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Interview with Longan Law Firm

Author:Longan Law FirmAddtime:2017-08-25 10:22:14Font size:SmallMediumBig

 Recently, IP House unveiled the 2016 list of Top 10 IP Litigation Agencies and hosted the IP House Summer Reception in Beijing.
To help readers better understand the list, IP Power (Zhichanli) paid visits to agencies that made the list, in the hope that their stories could be shared with readers by exploring their growing experiences and professional services.

In this visit, IP Power interviewed Longan Law Firm which was awarded “China Top 10 Agencies of Administrative Litigation” by IP House this year.

Rising with the Spring Breeze
Longan Law Firm was founded on December 29, 1992. Longan’s founding was made possible by the entrepreneurship of a group of top students with judicial practices and by the new chapter brought about by the opening up policies.
In the spring of 1992, China’s opening up process was facilitated by Mr. Deng Xiaoping’s South Inspection Speech, and so was the reform of the practice of law. As the practice of law was rigorously reformed and relevant policies introduced accordingly, law firms with cooperative systems sprang up like mushrooms, and Longan was among them. Longing for their own practice, Jiali Xu, Jason Lee, and others resigned from their stable jobs and established Longan Law Firm.
Longan was originally located at the prosperous Beijing Huiyuan International Center. Despite being newly opened, Longan’s business was thriving. “The newspaper gave us huge publicity, and our business was pretty good, with our clients queuing in the corridor,” Mr. Xu said, and since then Longan has expanded rapidly. In 1995, the first branch was established in Shenyang, northeast China; in 1996, Longan was transformed from a cooperative firm into a partnership; since 1997, the office has been relocated to Beijing International Club; and from 2000 up to now, Longan has received many awards and top rankings, as it continues to develop in maturity and professionalism.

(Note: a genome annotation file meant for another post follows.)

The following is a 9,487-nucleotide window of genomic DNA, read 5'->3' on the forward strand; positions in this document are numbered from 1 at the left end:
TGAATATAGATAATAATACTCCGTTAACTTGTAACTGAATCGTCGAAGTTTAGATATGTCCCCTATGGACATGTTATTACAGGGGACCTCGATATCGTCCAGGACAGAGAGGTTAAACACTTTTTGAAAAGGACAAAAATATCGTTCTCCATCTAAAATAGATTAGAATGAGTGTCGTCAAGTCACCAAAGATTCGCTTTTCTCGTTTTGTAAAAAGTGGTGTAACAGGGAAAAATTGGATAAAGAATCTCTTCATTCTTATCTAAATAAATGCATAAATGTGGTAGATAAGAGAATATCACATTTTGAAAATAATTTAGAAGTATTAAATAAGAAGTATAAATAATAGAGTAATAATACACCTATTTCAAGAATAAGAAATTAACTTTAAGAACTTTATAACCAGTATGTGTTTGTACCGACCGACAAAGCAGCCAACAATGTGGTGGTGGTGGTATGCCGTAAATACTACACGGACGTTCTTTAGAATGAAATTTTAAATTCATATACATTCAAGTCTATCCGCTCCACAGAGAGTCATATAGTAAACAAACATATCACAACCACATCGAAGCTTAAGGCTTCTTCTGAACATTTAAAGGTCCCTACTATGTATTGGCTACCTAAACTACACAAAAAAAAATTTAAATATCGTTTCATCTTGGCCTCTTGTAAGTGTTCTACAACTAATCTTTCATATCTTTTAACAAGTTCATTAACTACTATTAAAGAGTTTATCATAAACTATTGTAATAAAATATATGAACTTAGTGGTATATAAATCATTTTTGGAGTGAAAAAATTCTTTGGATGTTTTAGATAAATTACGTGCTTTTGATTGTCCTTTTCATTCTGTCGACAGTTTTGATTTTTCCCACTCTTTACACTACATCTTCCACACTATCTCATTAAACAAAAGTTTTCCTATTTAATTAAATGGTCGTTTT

Transformation
From its foundation in 2000, Longan was thriving and its IP business was on the rise. After 2000, Longan’s IP business transformed, becoming one of Longan’s major fields of service.
In 2001, China entered into World Trade Organization (WTO). To be in line with the international environment and WTO, as a result, China made a series of adaptations and changes in terms of laws including Trademark Law, Patent Law, and Copyright Law. “Judicial review and administrative power” facilitated the rise of case numbers in Trademark Review, Adjudication Board, and Patent Reexamination Board, and since Chinese enterprises were faced with IP litigations from foreign companies, Longan’s IP business saw a substantial growth, which made many people think highly of its IP services.
In the first three years of the 21st century, Mr. Xu made his decision to complete post-doctoral research at the Chinese Academy of Social Sciences, following Chengsi Zheng, the pioneer of China’s intellectual property rights. During the three following years, Mr. Xu was highly exposed to intellectual property cases which not only consolidated his understanding of IP theories but also improved his IP professionalism. Returning to the firm, Mr. Xu, together with other colleagues, built Longan’s IP Team. It is not just academic elites who contribute to this team, but also litigation personnel and trademark and patent attorneys.
Talents and great IP firms can facilitate each other. Mr. Xu shared his strategies for obtaining and maintaining talent at Longan. The first strategy was to explore the potentials of outstanding interns; the second was to set up scholarships, attracting the attention of outstanding IP graduates; the third was internal training; and last but not least was the support for employees in pursuit of higher education to improve their academic abilities.